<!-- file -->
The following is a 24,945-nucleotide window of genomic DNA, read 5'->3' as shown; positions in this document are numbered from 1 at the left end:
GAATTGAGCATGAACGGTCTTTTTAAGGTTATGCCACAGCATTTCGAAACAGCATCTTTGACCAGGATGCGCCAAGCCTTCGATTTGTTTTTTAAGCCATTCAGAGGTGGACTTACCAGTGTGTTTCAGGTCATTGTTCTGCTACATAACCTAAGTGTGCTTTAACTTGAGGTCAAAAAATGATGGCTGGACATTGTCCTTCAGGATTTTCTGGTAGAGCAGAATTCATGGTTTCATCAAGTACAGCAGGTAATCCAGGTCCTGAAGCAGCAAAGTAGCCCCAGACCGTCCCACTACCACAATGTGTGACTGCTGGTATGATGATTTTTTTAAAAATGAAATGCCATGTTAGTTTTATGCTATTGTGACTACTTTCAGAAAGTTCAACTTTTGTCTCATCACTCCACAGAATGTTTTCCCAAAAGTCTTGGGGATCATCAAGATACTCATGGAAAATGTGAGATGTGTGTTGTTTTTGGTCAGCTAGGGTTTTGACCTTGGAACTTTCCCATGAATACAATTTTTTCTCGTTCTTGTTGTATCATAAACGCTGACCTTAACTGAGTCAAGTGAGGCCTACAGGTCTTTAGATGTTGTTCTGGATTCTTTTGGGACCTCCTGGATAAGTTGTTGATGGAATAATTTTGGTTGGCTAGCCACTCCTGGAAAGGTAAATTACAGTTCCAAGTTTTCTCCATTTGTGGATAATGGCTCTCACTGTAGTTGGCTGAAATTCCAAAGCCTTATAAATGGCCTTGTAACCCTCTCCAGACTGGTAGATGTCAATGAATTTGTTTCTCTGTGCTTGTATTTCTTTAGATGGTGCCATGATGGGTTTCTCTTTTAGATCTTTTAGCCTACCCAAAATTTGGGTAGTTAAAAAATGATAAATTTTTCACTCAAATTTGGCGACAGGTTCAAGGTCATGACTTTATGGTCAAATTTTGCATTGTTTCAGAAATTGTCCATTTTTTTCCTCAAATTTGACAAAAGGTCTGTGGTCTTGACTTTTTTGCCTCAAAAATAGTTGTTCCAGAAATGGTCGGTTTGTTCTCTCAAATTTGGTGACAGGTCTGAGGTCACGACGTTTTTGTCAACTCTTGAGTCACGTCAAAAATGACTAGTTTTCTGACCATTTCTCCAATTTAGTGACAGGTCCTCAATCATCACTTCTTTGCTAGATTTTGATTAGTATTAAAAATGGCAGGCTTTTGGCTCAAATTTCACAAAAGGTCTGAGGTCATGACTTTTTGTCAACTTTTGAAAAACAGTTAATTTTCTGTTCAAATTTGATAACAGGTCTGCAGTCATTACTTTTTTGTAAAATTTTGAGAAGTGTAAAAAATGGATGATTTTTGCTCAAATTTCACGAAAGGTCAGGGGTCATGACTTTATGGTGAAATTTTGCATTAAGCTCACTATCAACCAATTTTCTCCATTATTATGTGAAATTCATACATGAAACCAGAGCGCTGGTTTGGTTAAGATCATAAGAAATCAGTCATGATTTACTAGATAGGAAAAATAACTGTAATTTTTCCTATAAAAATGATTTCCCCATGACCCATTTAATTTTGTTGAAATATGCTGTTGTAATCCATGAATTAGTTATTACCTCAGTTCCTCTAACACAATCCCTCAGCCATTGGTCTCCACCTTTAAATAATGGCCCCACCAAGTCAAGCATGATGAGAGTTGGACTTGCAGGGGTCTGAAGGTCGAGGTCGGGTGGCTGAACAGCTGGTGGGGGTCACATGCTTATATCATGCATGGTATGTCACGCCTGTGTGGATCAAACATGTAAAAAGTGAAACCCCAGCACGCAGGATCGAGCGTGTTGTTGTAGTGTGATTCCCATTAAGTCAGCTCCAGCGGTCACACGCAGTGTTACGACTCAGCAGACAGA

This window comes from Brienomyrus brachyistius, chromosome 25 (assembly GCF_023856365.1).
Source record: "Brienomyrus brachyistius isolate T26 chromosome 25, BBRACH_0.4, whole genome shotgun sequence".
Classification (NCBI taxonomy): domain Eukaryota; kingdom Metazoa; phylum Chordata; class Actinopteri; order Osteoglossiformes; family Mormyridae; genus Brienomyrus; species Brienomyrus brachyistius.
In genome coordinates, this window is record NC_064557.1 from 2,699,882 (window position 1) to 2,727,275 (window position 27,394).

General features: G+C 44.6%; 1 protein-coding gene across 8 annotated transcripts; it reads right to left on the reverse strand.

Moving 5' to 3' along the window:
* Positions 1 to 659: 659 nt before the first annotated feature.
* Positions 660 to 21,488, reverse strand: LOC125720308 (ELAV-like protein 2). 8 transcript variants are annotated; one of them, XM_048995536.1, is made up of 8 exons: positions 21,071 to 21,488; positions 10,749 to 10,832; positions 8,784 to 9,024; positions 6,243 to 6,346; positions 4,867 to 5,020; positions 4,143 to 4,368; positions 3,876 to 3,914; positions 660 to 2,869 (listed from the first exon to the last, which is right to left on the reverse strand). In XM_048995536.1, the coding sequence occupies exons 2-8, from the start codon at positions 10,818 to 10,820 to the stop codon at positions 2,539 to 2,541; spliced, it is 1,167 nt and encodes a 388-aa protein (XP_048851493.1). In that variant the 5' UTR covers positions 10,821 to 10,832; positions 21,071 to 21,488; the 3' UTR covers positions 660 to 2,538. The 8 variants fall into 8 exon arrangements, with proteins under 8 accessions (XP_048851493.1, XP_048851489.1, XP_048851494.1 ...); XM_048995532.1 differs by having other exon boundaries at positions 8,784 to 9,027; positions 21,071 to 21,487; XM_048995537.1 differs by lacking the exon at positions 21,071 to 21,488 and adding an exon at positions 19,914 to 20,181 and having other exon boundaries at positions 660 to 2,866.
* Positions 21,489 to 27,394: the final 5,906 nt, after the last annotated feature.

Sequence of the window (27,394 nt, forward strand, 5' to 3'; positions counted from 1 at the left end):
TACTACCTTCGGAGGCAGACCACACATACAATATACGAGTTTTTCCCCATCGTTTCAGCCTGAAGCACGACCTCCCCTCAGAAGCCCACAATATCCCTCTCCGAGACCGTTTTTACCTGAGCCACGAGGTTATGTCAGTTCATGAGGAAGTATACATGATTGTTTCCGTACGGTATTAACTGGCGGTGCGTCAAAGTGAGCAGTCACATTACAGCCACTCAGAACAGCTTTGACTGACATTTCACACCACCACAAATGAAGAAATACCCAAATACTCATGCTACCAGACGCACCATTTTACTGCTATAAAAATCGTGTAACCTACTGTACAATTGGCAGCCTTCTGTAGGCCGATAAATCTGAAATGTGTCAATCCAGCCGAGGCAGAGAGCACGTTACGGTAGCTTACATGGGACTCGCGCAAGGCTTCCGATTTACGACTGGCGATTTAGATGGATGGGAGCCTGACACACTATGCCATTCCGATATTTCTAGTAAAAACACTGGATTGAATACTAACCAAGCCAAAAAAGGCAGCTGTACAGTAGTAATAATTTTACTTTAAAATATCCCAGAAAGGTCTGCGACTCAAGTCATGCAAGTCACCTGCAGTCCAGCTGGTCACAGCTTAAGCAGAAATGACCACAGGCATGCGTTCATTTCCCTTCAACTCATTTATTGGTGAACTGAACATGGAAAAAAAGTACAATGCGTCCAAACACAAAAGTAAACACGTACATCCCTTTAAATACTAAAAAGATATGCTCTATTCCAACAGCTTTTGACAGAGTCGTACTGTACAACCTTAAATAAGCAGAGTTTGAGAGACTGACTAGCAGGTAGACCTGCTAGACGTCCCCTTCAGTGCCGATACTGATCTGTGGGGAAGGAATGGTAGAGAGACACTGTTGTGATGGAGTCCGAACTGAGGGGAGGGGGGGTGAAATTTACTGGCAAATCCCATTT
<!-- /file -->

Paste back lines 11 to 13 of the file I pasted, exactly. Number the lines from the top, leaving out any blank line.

* Positions 21,489 to 27,394: the final 5,906 nt, after the last annotated feature.

Sequence of the window (27,394 nt, forward strand, 5' to 3'; positions counted from 1 at the left end):
TACTACCTTCGGAGGCAGACCACACATACAATATACGAGTTTTTCCCCATCGTTTCAGCCTGAAGCACGACCTCCCCTCAGAAGCCCACAATATCCCTCTCCGAGACCGTTTTTACCTGAGCCACGAGGTTATGTCAGTTCATGAGGAAGTATACATGATTGTTTCCGTACGGTATTAACTGGCGGTGCGTCAAAGTGAGCAGTCACATTACAGCCACTCAGAACAGCTTTGACTGACATTTCACACCACCACAAATGAAGAAATACCCAAATACTCATGCTACCAGACGCACCATTTTACTGCTATAAAAATCGTGTAACCTACTGTACAATTGGCAGCCTTCTGTAGGCCGATAAATCTGAAATGTGTCAATCCAGCCGAGGCAGAGAGCACGTTACGGTAGCTTACATGGGACTCGCGCAAGGCTTCCGATTTACGACTGGCGATTTAGATGGATGGGAGCCTGACACACTATGCCATTCCGATATTTCTAGTAAAAACACTGGATTGAATACTAACCAAGCCAAAAAAGGCAGCTGTACAGTAGTAATAATTTTACTTTAAAATATCCCAGAAAGGTCTGCGACTCAAGTCATGCAAGTCACCTGCAGTCCAGCTGGTCACAGCTTAAGCAGAAATGACCACAGGCATGCGTTCATTTCCCTTCAACTCATTTATTGGTGAACTGAACATGGAAAAAAAGTACAATGCGTCCAAACACAAAAGTAAACACGTACATCCCTTTAAATACTAAAAAGATATGCTCTATTCCAACAGCTTTTGACAGAGTCGTACTGTACAACCTTAAATAAGCAGAGTTTGAGAGACTGACTAGCAGGTAGACCTGCTAGACGTCCCCTTCAGTGCCGATACTGATCTGTGGGGAAGGAATGGTAGAGAGACACTGTTGTGATGGAGTCCGAACTGAGGGGAGGGGGGGTGAAATTTACTGGCAAATCCCATTT